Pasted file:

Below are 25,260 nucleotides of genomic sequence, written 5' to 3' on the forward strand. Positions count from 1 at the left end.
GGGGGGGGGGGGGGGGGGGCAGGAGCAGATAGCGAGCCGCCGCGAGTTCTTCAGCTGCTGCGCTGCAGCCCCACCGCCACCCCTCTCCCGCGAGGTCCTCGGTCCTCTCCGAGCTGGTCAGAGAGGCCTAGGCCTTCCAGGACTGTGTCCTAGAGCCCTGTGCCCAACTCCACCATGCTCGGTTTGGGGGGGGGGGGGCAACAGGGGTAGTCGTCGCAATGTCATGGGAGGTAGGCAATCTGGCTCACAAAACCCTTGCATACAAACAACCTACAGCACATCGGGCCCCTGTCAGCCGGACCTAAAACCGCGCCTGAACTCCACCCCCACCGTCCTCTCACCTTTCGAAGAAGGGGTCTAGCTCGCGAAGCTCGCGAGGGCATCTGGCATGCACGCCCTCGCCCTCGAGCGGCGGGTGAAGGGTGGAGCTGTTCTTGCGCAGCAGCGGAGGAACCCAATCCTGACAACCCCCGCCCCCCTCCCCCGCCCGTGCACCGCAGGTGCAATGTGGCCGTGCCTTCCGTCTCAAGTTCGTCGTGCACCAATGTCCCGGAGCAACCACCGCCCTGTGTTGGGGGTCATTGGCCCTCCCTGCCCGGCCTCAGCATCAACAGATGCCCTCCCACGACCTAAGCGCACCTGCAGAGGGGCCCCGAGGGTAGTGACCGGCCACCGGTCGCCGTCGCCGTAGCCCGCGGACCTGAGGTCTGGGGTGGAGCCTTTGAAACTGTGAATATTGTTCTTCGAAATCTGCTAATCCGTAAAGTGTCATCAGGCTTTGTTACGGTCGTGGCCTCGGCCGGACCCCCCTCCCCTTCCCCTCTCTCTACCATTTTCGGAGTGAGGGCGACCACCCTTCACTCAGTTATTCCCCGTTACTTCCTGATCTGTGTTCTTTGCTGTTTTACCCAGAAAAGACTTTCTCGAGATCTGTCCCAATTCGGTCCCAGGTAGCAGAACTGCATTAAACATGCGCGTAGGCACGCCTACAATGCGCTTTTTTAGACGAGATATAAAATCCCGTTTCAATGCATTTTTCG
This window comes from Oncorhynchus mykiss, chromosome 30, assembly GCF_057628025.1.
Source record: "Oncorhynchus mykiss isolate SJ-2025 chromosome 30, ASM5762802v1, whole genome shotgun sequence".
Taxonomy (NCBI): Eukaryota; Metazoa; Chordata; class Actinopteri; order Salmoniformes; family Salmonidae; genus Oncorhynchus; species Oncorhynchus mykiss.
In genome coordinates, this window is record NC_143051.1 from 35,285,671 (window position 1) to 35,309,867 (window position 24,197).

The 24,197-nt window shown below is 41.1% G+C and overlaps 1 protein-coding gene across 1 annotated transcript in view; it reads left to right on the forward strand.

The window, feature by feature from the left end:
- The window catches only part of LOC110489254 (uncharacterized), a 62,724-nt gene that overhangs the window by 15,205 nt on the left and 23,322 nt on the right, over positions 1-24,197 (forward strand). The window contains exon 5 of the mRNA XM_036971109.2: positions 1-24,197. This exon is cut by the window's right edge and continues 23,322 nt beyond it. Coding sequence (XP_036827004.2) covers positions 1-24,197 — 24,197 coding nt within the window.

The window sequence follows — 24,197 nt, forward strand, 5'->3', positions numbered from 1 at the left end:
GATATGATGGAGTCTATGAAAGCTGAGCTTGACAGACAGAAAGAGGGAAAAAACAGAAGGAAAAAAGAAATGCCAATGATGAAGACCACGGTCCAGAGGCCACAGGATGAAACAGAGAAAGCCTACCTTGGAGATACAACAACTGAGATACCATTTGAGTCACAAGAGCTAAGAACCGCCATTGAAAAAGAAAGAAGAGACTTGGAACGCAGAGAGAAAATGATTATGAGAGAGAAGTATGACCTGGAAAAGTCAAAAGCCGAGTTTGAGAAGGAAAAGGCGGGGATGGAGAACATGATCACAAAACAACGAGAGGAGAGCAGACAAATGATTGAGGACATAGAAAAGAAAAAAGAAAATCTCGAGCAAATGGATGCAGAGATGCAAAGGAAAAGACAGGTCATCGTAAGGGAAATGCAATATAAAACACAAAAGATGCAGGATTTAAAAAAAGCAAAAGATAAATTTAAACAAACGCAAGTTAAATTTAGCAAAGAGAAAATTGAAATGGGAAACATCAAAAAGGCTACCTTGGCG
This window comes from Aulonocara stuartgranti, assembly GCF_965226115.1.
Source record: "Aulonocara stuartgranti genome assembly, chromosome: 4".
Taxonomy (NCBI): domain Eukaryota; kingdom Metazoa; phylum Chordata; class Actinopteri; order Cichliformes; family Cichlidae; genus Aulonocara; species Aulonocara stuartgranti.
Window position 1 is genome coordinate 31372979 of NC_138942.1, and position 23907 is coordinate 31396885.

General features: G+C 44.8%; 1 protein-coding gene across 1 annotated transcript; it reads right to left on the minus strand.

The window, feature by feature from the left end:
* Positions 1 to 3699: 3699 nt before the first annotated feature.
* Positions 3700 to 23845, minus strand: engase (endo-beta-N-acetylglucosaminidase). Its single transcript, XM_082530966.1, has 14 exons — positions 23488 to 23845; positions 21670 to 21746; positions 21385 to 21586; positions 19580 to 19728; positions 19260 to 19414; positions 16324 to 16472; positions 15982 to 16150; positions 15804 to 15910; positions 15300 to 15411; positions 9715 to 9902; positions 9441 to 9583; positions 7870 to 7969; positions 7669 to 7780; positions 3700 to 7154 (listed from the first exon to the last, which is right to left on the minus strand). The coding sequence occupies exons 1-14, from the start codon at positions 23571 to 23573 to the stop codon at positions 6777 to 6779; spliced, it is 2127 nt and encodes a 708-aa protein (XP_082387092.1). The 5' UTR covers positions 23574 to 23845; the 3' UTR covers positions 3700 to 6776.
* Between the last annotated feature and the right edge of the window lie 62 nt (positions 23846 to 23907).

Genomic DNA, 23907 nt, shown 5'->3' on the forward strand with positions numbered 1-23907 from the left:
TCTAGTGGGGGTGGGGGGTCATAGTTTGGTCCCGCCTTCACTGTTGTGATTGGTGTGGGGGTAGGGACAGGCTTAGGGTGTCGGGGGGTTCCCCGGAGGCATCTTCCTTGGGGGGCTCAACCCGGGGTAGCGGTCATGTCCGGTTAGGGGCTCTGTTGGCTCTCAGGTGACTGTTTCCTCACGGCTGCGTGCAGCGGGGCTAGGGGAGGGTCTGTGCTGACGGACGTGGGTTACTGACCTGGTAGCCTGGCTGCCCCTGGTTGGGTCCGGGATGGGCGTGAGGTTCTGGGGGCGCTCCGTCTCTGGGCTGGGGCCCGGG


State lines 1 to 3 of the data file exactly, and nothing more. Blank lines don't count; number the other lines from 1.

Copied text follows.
Below are 25,260 nucleotides of genomic sequence, written 5' to 3' on the forward strand. Positions count from 1 at the left end.
GGGGGGGGGGGGGGGGGGGCAGGAGCAGATAGCGAGCCGCCGCGAGTTCTTCAGCTGCTGCGCTGCAGCCCCACCGCCACCCCTCTCCCGCGAGGTCCTCGGTCCTCTCCGAGCTGGTCAGAGAGGCCTAGGCCTTCCAGGACTGTGTCCTAGAGCCCTGTGCCCAACTCCACCATGCTCGGTTTGGGGGGGGGGGGGCAACAGGGGTAGTCGTCGCAATGTCATGGGAGGTAGGCAATCTGGCTCACAAAACCCTTGCATACAAACAACCTACAGCACATCGGGCCCCTGTCAGCCGGACCTAAAACCGCGCCTGAACTCCACCCCCACCGTCCTCTCACCTTTCGAAGAAGGGGTCTAGCTCGCGAAGCTCGCGAGGGCATCTGGCATGCACGCCCTCGCCCTCGAGCGGCGGGTGAAGGGTGGAGCTGTTCTTGCGCAGCAGCGGAGGAACCCAATCCTGACAACCCCCGCCCCCCTCCCCCGCCCGTGCACCGCAGGTGCAATGTGGCCGTGCCTTCCGTCTCAAGTTCGTCGTGCACCAATGTCCCGGAGCAACCACCGCCCTGTGTTGGGGGTCATTGGCCCTCCCTGCCCGGCCTCAGCATCAACAGATGCCCTCCCACGACCTAAGCGCACCTGCAGAGGGGCCCCGAGGGTAGTGACCGGCCACCGGTCGCCGTCGCCGTAGCCCGCGGACCTGAGGTCTGGGGTGGAGCCTTTGAAACTGTGAATATTGTTCTTCGAAATCTGCTAATCCGTAAAGTGTCATCAGGCTTTGTTACGGTCGTGGCCTCGGCCGGACCCCCCTCCCCTTCCCCTCTCTCTACCATTTTCGGAGTGAGGGCGACCACCCTTCACTCAGTTATTCCCCGTTACTTCCTGATCTGTGTTCTTTGCTGTTTTACCCAGAAAAGACTTTCTCGAGATCTGTCCCAATTCGGTCCCAGGTAGCAGAACTGCATTAAACATGCGCGTAGGCACGCCTACAATGCGCTTTTTTAGACGAGATATAAAATCCCGTTTCAATGCATTTTTCG
This window comes from Oncorhynchus mykiss, chromosome 30, assembly GCF_057628025.1.